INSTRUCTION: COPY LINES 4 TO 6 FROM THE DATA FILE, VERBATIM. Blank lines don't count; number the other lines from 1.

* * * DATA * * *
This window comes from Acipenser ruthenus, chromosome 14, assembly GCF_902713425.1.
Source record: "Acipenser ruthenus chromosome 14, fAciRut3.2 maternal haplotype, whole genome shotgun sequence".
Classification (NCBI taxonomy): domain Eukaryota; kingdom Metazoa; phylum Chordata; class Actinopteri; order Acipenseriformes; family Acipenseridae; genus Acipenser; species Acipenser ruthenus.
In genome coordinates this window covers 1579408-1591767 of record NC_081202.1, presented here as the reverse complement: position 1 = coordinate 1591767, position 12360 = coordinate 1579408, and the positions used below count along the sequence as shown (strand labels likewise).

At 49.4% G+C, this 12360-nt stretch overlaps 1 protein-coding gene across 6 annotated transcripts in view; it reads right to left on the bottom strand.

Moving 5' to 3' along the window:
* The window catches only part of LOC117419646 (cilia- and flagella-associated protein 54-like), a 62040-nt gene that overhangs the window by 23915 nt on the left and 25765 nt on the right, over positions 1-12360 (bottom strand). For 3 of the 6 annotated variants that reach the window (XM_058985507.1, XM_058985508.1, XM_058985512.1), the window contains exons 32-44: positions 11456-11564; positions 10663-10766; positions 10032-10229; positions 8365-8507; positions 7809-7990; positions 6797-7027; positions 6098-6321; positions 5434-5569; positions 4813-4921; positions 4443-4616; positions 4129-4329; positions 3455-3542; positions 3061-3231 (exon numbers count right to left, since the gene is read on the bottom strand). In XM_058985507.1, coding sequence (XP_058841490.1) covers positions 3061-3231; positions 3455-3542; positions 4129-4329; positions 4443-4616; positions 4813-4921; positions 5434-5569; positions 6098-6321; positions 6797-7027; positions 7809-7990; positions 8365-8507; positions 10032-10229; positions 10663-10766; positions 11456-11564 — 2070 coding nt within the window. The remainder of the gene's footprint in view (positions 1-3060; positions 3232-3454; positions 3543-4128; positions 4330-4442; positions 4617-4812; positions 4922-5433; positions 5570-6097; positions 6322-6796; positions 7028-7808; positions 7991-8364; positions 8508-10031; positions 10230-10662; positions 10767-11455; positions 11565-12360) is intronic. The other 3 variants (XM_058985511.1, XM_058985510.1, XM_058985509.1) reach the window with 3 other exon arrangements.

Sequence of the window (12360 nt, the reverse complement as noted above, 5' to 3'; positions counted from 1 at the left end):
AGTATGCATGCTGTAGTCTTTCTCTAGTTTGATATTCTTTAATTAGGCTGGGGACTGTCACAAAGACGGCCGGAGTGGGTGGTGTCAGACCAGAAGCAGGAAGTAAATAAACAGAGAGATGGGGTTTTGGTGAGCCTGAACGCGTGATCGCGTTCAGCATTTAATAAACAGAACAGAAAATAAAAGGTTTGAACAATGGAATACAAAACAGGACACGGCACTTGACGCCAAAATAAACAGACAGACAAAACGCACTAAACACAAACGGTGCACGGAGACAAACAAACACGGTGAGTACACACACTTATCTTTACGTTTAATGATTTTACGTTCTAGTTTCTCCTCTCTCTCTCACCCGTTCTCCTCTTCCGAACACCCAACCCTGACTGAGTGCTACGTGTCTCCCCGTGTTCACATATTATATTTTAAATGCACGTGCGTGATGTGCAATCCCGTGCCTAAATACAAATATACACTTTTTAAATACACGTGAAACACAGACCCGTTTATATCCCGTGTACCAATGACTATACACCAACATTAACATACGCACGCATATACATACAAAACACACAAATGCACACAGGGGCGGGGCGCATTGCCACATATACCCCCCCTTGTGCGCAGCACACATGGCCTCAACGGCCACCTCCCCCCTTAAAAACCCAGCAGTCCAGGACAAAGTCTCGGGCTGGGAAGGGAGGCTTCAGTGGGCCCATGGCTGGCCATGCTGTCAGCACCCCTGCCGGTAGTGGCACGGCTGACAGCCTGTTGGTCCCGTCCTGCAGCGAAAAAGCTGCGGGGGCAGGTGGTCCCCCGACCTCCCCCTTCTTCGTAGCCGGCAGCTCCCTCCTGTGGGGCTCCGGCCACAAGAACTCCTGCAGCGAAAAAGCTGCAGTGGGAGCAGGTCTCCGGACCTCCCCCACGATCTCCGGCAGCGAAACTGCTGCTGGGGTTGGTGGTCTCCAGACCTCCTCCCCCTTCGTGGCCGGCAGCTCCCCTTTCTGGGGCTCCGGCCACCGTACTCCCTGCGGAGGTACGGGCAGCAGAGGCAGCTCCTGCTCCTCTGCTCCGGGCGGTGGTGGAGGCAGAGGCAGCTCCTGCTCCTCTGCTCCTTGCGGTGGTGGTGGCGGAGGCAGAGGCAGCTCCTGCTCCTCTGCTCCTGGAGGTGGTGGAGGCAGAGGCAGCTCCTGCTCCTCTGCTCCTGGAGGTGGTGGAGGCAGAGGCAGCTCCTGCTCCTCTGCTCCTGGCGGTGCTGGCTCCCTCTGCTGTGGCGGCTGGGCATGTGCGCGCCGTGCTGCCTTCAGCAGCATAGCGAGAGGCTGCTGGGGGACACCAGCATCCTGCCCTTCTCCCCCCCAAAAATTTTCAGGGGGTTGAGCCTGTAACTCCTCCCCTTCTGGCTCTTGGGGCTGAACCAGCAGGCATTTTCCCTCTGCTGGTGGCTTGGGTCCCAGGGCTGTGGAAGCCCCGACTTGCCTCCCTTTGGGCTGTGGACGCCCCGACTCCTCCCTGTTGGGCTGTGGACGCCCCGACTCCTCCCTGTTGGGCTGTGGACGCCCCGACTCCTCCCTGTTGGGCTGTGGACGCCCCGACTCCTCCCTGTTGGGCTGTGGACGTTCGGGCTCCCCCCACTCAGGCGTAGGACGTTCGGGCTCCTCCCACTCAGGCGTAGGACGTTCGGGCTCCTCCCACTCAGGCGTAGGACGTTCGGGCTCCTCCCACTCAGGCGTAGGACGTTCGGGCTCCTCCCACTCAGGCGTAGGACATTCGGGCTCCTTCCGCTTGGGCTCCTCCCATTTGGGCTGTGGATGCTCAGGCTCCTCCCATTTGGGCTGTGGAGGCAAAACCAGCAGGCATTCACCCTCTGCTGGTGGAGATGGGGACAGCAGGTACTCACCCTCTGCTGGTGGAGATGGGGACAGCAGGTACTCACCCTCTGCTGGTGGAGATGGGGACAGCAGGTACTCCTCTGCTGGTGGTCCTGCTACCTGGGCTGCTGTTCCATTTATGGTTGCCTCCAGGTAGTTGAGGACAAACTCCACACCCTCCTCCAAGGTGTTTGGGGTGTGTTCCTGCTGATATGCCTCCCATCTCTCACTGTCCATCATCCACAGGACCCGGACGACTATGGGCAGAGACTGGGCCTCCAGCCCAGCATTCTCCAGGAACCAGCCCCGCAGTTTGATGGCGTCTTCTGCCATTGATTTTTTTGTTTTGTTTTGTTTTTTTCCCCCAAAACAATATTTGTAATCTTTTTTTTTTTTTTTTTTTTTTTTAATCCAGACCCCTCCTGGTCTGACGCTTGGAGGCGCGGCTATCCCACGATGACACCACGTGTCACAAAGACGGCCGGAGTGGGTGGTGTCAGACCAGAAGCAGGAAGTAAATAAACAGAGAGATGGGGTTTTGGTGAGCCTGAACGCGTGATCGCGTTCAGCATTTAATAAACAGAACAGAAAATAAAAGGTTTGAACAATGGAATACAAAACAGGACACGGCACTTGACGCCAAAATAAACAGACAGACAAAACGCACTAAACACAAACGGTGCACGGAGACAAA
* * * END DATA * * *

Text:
In genome coordinates this window covers 1579408-1591767 of record NC_081202.1, presented here as the reverse complement: position 1 = coordinate 1591767, position 12360 = coordinate 1579408, and the positions used below count along the sequence as shown (strand labels likewise).

At 49.4% G+C, this 12360-nt stretch overlaps 1 protein-coding gene across 6 annotated transcripts in view; it reads right to left on the bottom strand.

Moving 5' to 3' along the window: